Hello Good Looking!

 

Good day to you! I’m really trying to not use TOO many puns in this week’s installment but the opportunity just seems to be staring at me in the face. You see, we have (at this moment) TWO really high class examples of the Gose styyyyyle (it’s pronounced “Goes-Ah”). Which, could lead me to begin our weekly time together by me saying “Away we Gose!” but, as I’ve said, I’m trying to not use too many puns. There I Gose again.  Seriously, both of the Lost Nation and Zero Gravity Goses are absolutely fantastic versions of the style and you can now have your very own “Gose-Off.”

 

Anyway, IPAugust was such a huge amount of fun that we’re going to carry on our Takeover Styyyyle into this month with a completely different format. For Septembeer, we thought we’d like to take a look back (as I’m sure everyone does this time of year, it’s a time for reflection) at where the craft beer movement started; back where it all began. Without the innovators of craft, the pioneers of a better product and a break (in a good way) from tradition, we wouldn’t have the vast array of delicious beers that we do today. So, I believe that we owe it to them to remember the avenue that they helped carve. For Septembeer, we’re going to be celebrating these men and women who helped forge a new direction not only in beer but in the way that we as consumers view products in general. You’ll see a good amount of these beers appearing on our taps throughout the month (and, throughout the year) so that you can taste the benchmarks of the styles that are so beloved today.  Because, as history teaches us (thank you teachers), what gose around comes around.

 

So, here’s what we’ve got on tap (or coming shortly)!

-          The aforementioned Zero Gravity and Lost Nation Goses: a Gose is a beer that was historically made in Germany, in the town of Goslar (hence the name) but became very popular in the town of Leipzig to which it is now accredited. Originally, this beer was spontaneously fermented but, over time, brewers replicated this by using a top-fermenting yeast and the addition of lactic acid. This gives the beer a lemon tartness while the addition of coriander and salt balance the rest of the beer. It truly is the beer world’s answer to the ultimate recovery drink.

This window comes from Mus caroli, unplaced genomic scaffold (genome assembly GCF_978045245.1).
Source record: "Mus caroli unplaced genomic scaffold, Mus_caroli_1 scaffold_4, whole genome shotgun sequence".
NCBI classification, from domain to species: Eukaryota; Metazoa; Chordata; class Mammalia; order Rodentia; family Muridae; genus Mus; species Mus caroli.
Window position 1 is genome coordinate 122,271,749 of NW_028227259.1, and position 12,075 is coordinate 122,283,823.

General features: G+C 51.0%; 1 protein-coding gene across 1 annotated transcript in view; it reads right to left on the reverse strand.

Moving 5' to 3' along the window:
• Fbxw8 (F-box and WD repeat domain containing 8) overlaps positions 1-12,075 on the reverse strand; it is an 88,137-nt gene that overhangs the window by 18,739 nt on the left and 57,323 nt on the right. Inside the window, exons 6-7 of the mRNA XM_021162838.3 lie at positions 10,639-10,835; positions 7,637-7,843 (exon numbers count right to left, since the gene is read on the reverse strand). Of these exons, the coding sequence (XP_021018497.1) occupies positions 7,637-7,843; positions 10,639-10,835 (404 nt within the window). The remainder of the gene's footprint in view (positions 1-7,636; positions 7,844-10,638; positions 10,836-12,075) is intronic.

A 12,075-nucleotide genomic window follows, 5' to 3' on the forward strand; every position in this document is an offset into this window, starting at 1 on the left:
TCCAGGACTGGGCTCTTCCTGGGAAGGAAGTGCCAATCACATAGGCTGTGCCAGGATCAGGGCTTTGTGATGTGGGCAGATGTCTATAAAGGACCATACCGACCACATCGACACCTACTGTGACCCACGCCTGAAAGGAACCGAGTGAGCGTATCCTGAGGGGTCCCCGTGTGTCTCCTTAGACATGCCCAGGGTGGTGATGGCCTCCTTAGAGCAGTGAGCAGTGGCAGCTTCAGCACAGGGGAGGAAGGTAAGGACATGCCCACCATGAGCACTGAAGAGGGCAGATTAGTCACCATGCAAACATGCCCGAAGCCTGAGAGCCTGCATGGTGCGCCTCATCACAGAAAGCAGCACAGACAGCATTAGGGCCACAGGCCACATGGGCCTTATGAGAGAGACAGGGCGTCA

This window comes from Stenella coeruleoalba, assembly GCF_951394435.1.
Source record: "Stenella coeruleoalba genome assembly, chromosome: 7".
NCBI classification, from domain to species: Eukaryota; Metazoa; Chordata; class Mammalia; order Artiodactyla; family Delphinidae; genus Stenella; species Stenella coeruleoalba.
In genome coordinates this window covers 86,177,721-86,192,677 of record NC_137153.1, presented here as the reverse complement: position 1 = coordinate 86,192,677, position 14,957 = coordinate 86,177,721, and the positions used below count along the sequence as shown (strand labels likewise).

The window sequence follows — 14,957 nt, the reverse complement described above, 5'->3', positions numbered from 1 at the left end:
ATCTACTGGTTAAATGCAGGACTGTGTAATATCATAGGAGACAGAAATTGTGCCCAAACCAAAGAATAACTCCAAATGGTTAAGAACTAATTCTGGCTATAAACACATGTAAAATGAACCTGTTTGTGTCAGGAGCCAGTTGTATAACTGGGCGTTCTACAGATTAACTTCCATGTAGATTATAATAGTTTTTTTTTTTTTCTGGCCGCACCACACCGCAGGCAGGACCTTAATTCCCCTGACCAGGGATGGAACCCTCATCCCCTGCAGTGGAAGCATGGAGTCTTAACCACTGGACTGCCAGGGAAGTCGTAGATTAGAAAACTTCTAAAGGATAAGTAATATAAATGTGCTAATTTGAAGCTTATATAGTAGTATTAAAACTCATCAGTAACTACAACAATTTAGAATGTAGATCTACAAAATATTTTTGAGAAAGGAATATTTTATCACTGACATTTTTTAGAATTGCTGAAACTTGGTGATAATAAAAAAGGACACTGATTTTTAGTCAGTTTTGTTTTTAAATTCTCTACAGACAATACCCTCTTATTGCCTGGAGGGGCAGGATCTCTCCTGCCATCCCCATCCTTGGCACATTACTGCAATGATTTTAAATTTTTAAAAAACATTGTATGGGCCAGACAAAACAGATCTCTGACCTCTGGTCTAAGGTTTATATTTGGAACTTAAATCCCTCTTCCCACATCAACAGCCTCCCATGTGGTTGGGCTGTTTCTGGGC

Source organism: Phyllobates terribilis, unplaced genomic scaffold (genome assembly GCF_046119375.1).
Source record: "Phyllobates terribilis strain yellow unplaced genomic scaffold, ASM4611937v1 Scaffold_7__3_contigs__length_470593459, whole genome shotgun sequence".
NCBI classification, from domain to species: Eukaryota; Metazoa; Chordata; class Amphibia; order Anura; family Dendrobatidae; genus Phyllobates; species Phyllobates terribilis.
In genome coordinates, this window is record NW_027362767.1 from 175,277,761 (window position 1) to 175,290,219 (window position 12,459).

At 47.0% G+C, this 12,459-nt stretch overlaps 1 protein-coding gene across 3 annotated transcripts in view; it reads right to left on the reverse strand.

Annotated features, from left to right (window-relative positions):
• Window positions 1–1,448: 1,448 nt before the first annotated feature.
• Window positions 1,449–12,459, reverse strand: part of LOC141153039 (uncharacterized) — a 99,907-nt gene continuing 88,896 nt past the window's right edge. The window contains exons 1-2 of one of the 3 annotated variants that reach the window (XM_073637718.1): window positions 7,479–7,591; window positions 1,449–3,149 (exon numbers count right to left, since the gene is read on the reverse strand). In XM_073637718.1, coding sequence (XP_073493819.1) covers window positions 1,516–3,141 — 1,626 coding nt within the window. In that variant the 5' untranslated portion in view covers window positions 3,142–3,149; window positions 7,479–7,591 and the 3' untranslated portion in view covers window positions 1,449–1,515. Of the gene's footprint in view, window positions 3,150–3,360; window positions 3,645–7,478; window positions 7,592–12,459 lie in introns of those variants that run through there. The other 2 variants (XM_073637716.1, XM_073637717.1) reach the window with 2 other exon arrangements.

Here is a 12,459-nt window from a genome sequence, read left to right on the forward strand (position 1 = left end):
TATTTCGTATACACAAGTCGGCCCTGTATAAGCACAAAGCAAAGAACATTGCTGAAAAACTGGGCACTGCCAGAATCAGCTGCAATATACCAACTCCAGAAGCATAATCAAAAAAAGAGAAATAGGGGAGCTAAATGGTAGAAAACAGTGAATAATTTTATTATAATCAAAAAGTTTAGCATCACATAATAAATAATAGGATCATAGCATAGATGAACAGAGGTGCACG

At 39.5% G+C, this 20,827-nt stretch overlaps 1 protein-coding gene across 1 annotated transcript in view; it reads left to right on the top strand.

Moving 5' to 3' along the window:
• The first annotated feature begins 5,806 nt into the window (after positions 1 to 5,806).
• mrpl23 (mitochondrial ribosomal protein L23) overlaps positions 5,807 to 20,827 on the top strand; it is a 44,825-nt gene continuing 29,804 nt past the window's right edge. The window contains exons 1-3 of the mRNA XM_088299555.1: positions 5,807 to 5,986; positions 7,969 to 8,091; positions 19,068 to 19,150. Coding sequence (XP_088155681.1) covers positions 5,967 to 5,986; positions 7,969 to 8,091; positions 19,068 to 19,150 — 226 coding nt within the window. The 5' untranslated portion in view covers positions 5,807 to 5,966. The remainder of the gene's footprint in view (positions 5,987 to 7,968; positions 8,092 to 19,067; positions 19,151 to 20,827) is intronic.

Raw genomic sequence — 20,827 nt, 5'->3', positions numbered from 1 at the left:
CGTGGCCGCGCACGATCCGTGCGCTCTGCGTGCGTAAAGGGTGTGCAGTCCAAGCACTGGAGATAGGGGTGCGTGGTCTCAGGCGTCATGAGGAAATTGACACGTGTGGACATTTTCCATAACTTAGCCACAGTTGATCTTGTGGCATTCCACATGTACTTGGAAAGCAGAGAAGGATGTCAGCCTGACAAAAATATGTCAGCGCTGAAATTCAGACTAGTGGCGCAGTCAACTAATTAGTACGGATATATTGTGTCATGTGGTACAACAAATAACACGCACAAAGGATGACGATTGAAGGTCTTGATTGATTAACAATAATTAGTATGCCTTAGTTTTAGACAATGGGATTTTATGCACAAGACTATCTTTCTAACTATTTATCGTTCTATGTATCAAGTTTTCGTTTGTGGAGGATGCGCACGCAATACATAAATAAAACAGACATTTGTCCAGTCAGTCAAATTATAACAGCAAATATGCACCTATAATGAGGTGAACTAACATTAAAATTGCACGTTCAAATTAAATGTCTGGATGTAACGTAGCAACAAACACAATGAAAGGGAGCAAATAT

-          Citizen Cider Dry Hopped Cider: when you “dry hop” something it means that you’re adding hops AFTER fermentation is complete. This doesn’t add much to the overall beer’s flavor but it adds a TON to the aroma. So, imagine smelling hops and tasting cider. That’s how awesome happens.

-          Zero Gravity Conehead: our Wheat IPA favorito is back and tasting beautifully.

-          Jack’s Abby Fire in the Ham: a BEAUTIFUL Rauchbier (smoked lager). Beechwood smoked and crisp this beer is a smoky lover’s dream.

-          Sierra Nevada Belgian India Black Ale: you know IPAs. Well, the “P” stands for Pale. The “B” in IBA stands for Black. Ferment that roasty goodness with a Belgian style yeast and you have a happy mouth.

-          Hill Farmstead Edward: your favorite American Pale Ale and mine will be on tap as soon as we get it and will remain as long as we have it. And, like a good friend, we’re psyched when we get to hang out.

 

I could go on and on but I feel like I’ve made you read too many words already. Now, have a good day already and make that last until tomorrow so that you can have a good one of gose too.

 

Cheers Friends!

 

This is the Three Penny Taproom, signing off.

 

OH WAIT!!!

The Montpelier parking committee is looking to gather information about the needs and reality of parking in downtown, and have asked us to pass on this survey.

 

Please click here if you shop in downtown Montpelier: https://www.surveymonkey.com/s/HYWRGD9

Please click here if you live in the City of Montpelier: https://www.surveymonkey.com/s/HYYQX6X

Please click here if you are an employer here in Montpelier: https://www.surveymonkey.com/s/HYVQH9B

Please click here if you work in Montpelier: https://www.surveymonkey.com/s/HDN7XY9

 

Comment